The Country Manager for Emirates airline in Ireland has said they are seeing high booking levels and he expects that they will go "from a trickle of demand to a tsunami".
Speaking on RTÉ's News at One, Enda Corneille said they are already seeing very strong advance bookings for the rest of the year, especially at Christmas.
"We're going to get back quicker than maybe we would have thought," he said.
Mr Corneille said while the digital cert doesn't apply to Emirates, which flies from Dublin to Dubai, "anything that gets people flying, anything that gets people to the airport and comfortable with their experience will be good for the airlines".
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He said he expects the travel experience will develop through word of mouth and as people compare their experiences.
Mr Corneille said the delay in opening up countries including Australia and New Zealand, will hold them back in bringing back extra capacity.
He said all airlines are entering the riskiest period as they come out this pandemic.
He said Emirates will be taking a "gradual" approach and described today's opening up as a necessary first step in generating consumer confidence.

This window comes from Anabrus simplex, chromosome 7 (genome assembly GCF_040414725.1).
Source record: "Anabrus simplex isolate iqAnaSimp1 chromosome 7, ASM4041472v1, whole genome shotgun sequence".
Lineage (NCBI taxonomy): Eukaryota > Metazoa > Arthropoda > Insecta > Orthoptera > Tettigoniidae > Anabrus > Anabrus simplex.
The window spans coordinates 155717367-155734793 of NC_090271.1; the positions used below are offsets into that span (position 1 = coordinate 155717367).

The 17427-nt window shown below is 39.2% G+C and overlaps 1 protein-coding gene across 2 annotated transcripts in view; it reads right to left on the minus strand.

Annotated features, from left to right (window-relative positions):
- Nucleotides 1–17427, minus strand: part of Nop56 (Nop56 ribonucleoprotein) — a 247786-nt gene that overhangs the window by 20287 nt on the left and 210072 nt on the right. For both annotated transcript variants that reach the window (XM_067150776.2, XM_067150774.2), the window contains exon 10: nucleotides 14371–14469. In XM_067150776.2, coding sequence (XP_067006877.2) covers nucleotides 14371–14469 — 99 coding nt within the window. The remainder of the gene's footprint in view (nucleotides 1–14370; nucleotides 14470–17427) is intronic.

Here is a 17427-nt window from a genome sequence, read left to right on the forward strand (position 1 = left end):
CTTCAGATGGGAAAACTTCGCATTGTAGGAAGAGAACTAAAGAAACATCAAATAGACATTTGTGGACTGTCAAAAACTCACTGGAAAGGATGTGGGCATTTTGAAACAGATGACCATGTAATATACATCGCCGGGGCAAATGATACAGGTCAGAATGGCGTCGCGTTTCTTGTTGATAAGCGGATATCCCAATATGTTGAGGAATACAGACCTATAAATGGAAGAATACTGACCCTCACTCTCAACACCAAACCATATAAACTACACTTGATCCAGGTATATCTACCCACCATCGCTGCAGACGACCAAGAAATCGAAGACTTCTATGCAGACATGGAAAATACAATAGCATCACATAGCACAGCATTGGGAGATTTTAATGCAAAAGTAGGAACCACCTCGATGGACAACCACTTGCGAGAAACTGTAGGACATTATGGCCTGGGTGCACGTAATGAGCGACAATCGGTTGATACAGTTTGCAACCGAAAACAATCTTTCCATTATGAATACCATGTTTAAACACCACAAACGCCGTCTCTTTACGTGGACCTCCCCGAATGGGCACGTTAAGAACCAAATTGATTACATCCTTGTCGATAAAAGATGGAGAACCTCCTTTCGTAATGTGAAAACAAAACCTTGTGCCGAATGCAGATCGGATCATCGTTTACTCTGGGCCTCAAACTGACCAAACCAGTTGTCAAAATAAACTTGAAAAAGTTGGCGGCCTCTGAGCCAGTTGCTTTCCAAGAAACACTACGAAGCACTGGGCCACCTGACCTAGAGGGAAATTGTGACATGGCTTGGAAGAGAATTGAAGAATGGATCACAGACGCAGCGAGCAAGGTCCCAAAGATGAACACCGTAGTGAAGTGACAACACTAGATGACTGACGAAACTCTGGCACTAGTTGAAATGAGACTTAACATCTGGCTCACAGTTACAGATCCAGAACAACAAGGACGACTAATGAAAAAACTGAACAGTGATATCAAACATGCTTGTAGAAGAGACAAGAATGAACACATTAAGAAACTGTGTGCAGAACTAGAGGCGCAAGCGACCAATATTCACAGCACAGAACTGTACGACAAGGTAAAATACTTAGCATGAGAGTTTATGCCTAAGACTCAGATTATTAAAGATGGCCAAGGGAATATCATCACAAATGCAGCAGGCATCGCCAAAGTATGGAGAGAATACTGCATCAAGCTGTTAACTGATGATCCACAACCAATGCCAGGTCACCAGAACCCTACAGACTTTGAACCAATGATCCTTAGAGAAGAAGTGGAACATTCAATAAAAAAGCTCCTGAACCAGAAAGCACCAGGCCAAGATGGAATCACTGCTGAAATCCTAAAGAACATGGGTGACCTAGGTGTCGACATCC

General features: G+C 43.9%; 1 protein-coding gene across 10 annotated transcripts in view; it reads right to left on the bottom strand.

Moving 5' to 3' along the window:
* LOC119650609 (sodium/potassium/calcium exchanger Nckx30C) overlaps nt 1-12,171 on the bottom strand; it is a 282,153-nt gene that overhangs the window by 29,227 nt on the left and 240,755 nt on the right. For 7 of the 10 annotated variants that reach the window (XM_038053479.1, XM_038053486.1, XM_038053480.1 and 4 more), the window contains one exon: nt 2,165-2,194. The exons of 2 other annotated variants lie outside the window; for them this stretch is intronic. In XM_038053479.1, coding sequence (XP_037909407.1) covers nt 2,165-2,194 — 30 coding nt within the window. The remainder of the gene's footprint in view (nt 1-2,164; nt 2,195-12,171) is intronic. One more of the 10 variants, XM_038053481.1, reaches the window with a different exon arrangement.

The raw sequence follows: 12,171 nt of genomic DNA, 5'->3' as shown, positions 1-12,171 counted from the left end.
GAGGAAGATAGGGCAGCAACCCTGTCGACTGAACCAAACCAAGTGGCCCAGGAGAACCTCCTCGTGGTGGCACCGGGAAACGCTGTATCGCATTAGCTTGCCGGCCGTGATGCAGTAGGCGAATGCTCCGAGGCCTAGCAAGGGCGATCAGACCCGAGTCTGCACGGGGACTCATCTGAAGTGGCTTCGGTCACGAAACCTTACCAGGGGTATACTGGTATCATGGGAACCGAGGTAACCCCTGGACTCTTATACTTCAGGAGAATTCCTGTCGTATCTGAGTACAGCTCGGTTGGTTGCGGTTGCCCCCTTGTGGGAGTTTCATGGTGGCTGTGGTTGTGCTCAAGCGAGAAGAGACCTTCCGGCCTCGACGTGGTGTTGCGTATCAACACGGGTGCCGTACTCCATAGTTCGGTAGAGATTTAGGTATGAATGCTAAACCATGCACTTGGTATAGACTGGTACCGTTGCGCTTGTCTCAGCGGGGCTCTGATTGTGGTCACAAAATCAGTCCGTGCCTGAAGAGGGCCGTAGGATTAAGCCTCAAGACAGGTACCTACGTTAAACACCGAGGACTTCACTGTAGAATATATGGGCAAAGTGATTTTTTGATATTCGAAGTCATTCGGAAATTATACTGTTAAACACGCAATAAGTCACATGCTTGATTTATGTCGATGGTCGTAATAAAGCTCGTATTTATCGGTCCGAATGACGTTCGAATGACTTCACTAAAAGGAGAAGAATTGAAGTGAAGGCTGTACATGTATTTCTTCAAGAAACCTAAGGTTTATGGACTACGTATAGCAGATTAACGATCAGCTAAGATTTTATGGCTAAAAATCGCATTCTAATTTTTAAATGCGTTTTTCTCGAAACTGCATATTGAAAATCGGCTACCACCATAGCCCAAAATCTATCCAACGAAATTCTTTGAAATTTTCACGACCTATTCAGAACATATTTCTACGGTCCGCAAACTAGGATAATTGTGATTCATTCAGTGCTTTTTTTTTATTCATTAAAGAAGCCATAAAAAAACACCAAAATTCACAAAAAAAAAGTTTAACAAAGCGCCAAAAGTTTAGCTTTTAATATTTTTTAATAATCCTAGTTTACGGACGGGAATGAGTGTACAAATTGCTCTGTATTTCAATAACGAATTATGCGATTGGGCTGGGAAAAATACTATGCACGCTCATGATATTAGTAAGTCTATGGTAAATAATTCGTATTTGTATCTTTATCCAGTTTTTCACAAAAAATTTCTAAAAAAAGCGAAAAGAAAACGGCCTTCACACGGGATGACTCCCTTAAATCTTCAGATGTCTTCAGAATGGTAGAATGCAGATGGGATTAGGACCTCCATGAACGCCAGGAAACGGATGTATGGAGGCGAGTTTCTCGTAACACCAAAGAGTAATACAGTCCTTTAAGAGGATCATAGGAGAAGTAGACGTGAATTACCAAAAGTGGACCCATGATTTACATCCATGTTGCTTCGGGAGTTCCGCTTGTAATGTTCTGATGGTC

Meanwhile, Eddie Wilson, the chief executive of Ryanair has said that airline bookings are "very strong".
Mr Wilson said once travellers adjust to the use of the Covid digital certificate regime, he believes international travel will get back to "normal".
"Once people know exactly what the rules are, the digital cert is working exceptionally well," he said speaking on the News at One.
"People are crossing EU borders in a very efficient manner," he said.
Mr Wilson said that the new way to travel is "relatively straightforward", adding that "there is no great mystery to this".
Five million people travelled with Ryanair across Europe in June, according to the Ryanair chief.
He said that while seat occupancy is now in the mid 70s and is expected to grow to 95%, the real concern is about the winter season.
He called on the Minister for Transport Eamon Ryan to implement the Aviation Taskforce Report and introduce incentives to attract and retain airline traffic for the off-season.
Mr Wilson said jobs and tourism depend on inbound traffic in the winter.
"If we don't restore traffic to where it was before, people are not going to get back into employment, particularly in the tourism industry," he said.
Mr Wilson said that there are much more attractive airports in Europe than Irish airports for airlines to choose and with less airlines travelling into Europe he said the Irish Government needs to "grab them" and keep connections into Ireland going.